Levin, Carole. 2013. The Heart and Stomach of a King: Elizabeth I and the Politics of Sex and Power. 2nd ed. Philadelphia: University of Pennsylvania Press.

McIntosh, J.L. 2009. From Heads of Household to Heads of State: The Preaccession Households of Mary and Elizabeth Tudor, 1516 to 1558. New York: Columbia University Press.

Moore, Helen. 2011. “Gathering Fruit: The ‘Profitable’ Translations of Thomas Paynell.” In Tudor Translation, edited by Fred Shurink, 39–57. New York: Palgrave Macmillan.

Paul, Joanne and Helen Matheson-Pollock. 2017. Queenship and Counsel in the Early Modern World. New York: Palgrave Macmillan.

Pollnitz, Aysha. 2015. Princely Education in Early Modern Britain. Cambridge: Cambridge University Press.

Richards, Judith M. 2008. Mary Tudor. London: Routledge.

Richards, Judith M. 2010. “Examples and Admonitions: What Mary Demonstrated for Elizabeth.” In Tudor Queenship: The Reigns of Mary and Elizabeth, edited by Alice Hunt and Anna Whitelock, 31–46. New York: Palgrave Macmillan.

Richards, Judith M. 2012. Elizabeth I. London: Routledge.

Schutte, Valerie. 2015. Mary I and the Art of Book Dedications: Royal Women, Power, and Persuasion. New York: Palgrave Macmillan.

Schutte, Valerie. 2016. “Under the Influence: The Impact of Queenly Book Dedications on Princess Mary.” In The Birth of a Queen: Essays on the Quincentenary of Mary I, edited by Sarah Duncan and Valerie Schutte, 31–48. New York: Palgrave Macmillan.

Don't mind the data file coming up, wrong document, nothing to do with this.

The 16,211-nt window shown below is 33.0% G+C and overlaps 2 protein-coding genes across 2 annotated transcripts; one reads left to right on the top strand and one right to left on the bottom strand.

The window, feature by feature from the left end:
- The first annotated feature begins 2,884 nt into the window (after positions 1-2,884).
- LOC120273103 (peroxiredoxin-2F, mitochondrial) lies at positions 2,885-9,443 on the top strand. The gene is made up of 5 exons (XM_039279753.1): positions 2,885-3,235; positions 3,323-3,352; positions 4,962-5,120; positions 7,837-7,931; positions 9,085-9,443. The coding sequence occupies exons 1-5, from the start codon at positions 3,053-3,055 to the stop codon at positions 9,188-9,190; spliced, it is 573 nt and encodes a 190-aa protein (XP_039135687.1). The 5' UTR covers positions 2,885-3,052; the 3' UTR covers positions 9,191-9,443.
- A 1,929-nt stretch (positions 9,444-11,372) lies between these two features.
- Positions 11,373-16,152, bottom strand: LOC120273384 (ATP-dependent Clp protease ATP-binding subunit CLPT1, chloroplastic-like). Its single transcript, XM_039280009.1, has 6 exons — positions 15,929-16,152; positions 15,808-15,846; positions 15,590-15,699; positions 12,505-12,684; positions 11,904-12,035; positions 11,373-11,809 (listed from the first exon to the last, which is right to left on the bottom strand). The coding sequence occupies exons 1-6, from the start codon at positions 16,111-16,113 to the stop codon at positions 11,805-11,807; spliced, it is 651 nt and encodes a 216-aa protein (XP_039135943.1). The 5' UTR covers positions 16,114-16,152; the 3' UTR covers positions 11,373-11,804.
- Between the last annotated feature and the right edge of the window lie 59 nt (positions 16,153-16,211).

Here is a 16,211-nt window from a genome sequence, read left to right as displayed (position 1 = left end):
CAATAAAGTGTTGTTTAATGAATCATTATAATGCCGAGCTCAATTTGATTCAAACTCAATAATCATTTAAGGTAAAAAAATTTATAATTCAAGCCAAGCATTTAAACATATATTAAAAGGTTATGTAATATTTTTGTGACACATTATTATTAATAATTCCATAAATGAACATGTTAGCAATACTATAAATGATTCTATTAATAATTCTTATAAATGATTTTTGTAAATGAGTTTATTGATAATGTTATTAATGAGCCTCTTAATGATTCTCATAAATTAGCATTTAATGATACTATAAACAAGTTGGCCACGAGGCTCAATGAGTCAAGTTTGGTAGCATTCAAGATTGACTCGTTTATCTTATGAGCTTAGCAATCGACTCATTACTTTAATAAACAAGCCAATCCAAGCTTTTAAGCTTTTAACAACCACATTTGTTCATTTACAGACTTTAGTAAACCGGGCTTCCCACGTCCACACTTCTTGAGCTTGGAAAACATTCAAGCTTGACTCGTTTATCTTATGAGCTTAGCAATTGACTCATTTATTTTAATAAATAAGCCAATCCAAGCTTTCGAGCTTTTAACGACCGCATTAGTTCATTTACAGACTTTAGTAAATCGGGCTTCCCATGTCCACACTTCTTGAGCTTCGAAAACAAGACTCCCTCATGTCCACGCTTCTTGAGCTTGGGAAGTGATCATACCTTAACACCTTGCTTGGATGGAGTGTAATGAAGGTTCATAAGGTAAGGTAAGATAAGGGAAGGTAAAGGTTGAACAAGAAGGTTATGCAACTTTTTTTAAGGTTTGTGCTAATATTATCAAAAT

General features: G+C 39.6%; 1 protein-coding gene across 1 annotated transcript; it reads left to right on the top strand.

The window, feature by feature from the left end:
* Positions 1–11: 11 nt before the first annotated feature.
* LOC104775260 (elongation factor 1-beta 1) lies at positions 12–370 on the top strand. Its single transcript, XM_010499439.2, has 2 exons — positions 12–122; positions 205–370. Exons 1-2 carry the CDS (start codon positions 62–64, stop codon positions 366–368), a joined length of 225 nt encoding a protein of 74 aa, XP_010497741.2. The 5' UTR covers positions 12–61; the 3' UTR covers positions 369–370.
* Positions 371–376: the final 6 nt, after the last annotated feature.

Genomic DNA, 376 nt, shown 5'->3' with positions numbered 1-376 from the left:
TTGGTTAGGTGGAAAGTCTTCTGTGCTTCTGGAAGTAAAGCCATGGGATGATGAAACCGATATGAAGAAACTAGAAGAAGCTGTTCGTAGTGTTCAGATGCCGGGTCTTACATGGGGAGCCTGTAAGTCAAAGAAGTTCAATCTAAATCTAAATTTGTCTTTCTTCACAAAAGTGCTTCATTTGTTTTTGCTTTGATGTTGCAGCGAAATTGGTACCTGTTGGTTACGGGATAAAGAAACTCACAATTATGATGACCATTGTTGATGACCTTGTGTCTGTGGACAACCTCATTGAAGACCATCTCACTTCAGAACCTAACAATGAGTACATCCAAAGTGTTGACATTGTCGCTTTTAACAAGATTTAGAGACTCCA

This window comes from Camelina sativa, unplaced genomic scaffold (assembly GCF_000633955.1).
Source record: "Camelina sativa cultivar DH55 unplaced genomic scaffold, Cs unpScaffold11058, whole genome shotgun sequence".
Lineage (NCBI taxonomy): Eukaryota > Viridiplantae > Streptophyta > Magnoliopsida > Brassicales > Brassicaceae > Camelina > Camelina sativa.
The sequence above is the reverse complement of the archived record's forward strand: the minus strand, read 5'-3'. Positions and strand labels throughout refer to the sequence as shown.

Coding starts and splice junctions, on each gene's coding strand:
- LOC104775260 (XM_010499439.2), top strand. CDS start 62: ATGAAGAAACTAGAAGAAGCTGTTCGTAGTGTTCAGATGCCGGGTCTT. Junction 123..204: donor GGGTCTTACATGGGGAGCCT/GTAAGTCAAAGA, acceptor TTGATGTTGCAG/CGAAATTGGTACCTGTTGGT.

Schutte, Valerie. (forthcoming). “Perceptions of Princesses: Pre-accession Book Dedications to Mary and Elizabeth Tudor.” In Unexpected Heirs in Early Modern Europe: Potential Kings and Queens, edited by Valerie Schutte. New York: Palgrave Macmillan.

Smith, Helen. 2012. “Grossly Material Things”: Women and Book Production in Early Modern England. Oxford: Oxford University Press.

Walsham, Alexandra. 2003. “‘A very Deborah?’ The Myth of Elizabeth I as a Providential Monarch.” In The Myth of Elizabeth, edited by Susan Doran and Thomas S. Freeman, 143–68. New York: Palgrave Macmillan.

Ward, Allyna E. 2013. Women and Tudor Tragedy: Feminizing Counsel and Representing Gender. Madison: Fairleigh Dickenson University Press.

Wood, Tara. 2008. “‘To the most godlye, virtuos, and myghtye Princess Elizabeth’: Identity and Gender in the Dedications to Elizabeth I.” PhD diss., Arizona State University.

Wright, Herbert G. 1943. Forty-six Lives. London: Early English Text Society.